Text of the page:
Monday, August 17, 2009

Methodology Monday in La Salle County, Illinois

Last week I spent a profitable hour at the La Salle County Genealogy Guild (you'll see their sign on southbound Illinois Route 23 in downtown Ottawa), where Jim Collins kept me hopping between all the newspaper indexes and probates and county histories and cemetery readings collected in their building. We were disappointed that the relevant 1873 marriage license (on microfilm) was too old to be likely to contain any juicy information like parents' names.

But we looked at it anyway -- and a good thing, too. In addition to the preprinted forms was a handwritten note, where the bride's father gave consent to "the marriage of my adopted daughter."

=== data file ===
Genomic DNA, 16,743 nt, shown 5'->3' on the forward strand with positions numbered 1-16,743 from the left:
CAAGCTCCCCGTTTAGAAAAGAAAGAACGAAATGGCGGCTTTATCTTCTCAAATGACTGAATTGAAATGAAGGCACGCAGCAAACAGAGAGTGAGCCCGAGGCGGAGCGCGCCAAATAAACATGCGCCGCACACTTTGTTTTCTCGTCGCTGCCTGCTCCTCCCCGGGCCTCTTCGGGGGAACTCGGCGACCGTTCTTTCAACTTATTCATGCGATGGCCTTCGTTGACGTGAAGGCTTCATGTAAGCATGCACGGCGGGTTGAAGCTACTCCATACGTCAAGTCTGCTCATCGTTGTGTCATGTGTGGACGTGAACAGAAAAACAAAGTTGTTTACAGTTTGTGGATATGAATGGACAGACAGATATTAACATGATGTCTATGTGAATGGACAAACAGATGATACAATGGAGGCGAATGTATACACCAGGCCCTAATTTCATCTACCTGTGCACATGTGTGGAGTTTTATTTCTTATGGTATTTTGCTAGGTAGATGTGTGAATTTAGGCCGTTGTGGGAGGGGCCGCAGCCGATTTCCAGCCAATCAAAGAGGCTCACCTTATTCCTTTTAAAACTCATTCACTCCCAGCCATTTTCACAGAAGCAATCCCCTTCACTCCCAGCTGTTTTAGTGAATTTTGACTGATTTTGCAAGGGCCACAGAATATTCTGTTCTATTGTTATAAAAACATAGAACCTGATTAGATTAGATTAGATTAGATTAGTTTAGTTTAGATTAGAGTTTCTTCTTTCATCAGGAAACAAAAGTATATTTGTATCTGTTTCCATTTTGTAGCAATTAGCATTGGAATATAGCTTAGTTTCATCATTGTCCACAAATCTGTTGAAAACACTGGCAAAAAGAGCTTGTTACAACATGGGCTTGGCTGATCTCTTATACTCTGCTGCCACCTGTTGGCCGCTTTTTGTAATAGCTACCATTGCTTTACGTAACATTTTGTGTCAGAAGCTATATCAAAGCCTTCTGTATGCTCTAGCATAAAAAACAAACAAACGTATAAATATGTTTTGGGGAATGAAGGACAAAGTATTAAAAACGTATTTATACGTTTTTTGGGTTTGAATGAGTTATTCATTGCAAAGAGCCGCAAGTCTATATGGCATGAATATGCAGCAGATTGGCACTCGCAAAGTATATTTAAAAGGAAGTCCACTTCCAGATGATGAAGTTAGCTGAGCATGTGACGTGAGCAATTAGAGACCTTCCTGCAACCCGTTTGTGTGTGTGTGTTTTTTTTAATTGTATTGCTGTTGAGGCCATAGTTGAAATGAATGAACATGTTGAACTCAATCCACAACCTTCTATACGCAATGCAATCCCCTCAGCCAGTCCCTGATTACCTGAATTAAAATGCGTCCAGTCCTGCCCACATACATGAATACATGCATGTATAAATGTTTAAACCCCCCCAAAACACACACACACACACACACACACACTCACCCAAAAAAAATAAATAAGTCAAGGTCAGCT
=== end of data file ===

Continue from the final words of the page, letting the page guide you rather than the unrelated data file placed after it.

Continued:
There's nothing sophisticated or earthshaking about the idea of looking at original records. (Hey, it's the middle of August! You want sophisticated, you have to wait until the Midwestern average temperature gets below 70!) This is just a reminder that the reason for looking is not because it's a Rule, but because you really don't know how that record might change what seemed like a genealogically unproblematic situation.

"Change," of course, is a euphemism. Elizabeth Shown Mills puts the point more sharply in Evidence Explained {16}: "Any relevant record that goes unexamined is a land mine waiting to explode our premature theories."

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